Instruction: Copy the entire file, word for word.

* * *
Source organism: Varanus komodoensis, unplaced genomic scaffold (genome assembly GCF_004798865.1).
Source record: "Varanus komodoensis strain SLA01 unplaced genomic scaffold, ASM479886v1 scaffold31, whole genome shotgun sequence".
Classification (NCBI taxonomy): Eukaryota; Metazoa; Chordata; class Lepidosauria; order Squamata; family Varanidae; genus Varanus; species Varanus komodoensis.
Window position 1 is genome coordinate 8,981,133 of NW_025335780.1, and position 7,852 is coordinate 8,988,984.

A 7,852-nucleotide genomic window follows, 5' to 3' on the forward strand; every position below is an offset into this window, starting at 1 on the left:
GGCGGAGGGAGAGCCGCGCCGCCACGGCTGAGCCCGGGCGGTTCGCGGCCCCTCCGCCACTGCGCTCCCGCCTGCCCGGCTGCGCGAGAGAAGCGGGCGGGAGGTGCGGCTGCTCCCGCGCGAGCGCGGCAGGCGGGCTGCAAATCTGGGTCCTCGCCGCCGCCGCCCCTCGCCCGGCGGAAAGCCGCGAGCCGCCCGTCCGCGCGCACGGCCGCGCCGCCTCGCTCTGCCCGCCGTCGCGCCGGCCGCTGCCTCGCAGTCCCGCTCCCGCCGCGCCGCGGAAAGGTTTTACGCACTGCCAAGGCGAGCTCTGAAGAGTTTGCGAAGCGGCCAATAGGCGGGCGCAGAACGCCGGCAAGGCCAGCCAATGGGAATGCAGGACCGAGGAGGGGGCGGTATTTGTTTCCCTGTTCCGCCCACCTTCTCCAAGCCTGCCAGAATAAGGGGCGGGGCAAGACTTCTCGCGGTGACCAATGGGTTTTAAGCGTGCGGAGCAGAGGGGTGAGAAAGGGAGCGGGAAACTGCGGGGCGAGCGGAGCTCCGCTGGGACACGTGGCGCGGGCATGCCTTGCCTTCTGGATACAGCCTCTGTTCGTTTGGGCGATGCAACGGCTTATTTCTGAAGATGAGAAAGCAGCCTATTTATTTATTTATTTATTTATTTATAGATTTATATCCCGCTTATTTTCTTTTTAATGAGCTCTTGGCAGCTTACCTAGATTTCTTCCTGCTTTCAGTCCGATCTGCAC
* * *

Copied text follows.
Source organism: Varanus komodoensis, unplaced genomic scaffold (genome assembly GCF_004798865.1).
Source record: "Varanus komodoensis strain SLA01 unplaced genomic scaffold, ASM479886v1 scaffold31, whole genome shotgun sequence".
Classification (NCBI taxonomy): Eukaryota; Metazoa; Chordata; class Lepidosauria; order Squamata; family Varanidae; genus Varanus; species Varanus komodoensis.
Window position 1 is genome coordinate 8,981,133 of NW_025335780.1, and position 7,852 is coordinate 8,988,984.

A 7,852-nucleotide genomic window follows, 5' to 3' on the forward strand; every position below is an offset into this window, starting at 1 on the left:
GGCGGAGGGAGAGCCGCGCCGCCACGGCTGAGCCCGGGCGGTTCGCGGCCCCTCCGCCACTGCGCTCCCGCCTGCCCGGCTGCGCGAGAGAAGCGGGCGGGAGGTGCGGCTGCTCCCGCGCGAGCGCGGCAGGCGGGCTGCAAATCTGGGTCCTCGCCGCCGCCGCCCCTCGCCCGGCGGAAAGCCGCGAGCCGCCCGTCCGCGCGCACGGCCGCGCCGCCTCGCTCTGCCCGCCGTCGCGCCGGCCGCTGCCTCGCAGTCCCGCTCCCGCCGCGCCGCGGAAAGGTTTTACGCACTGCCAAGGCGAGCTCTGAAGAGTTTGCGAAGCGGCCAATAGGCGGGCGCAGAACGCCGGCAAGGCCAGCCAATGGGAATGCAGGACCGAGGAGGGGGCGGTATTTGTTTCCCTGTTCCGCCCACCTTCTCCAAGCCTGCCAGAATAAGGGGCGGGGCAAGACTTCTCGCGGTGACCAATGGGTTTTAAGCGTGCGGAGCAGAGGGGTGAGAAAGGGAGCGGGAAACTGCGGGGCGAGCGGAGCTCCGCTGGGACACGTGGCGCGGGCATGCCTTGCCTTCTGGATACAGCCTCTGTTCGTTTGGGCGATGCAACGGCTTATTTCTGAAGATGAGAAAGCAGCCTATTTATTTATTTATTTATTTATTTATAGATTTATATCCCGCTTATTTTCTTTTTAATGAGCTCTTGGCAGCTTACCTAGATTTCTTCCTGCTTTCAGTCCGATCTGCAC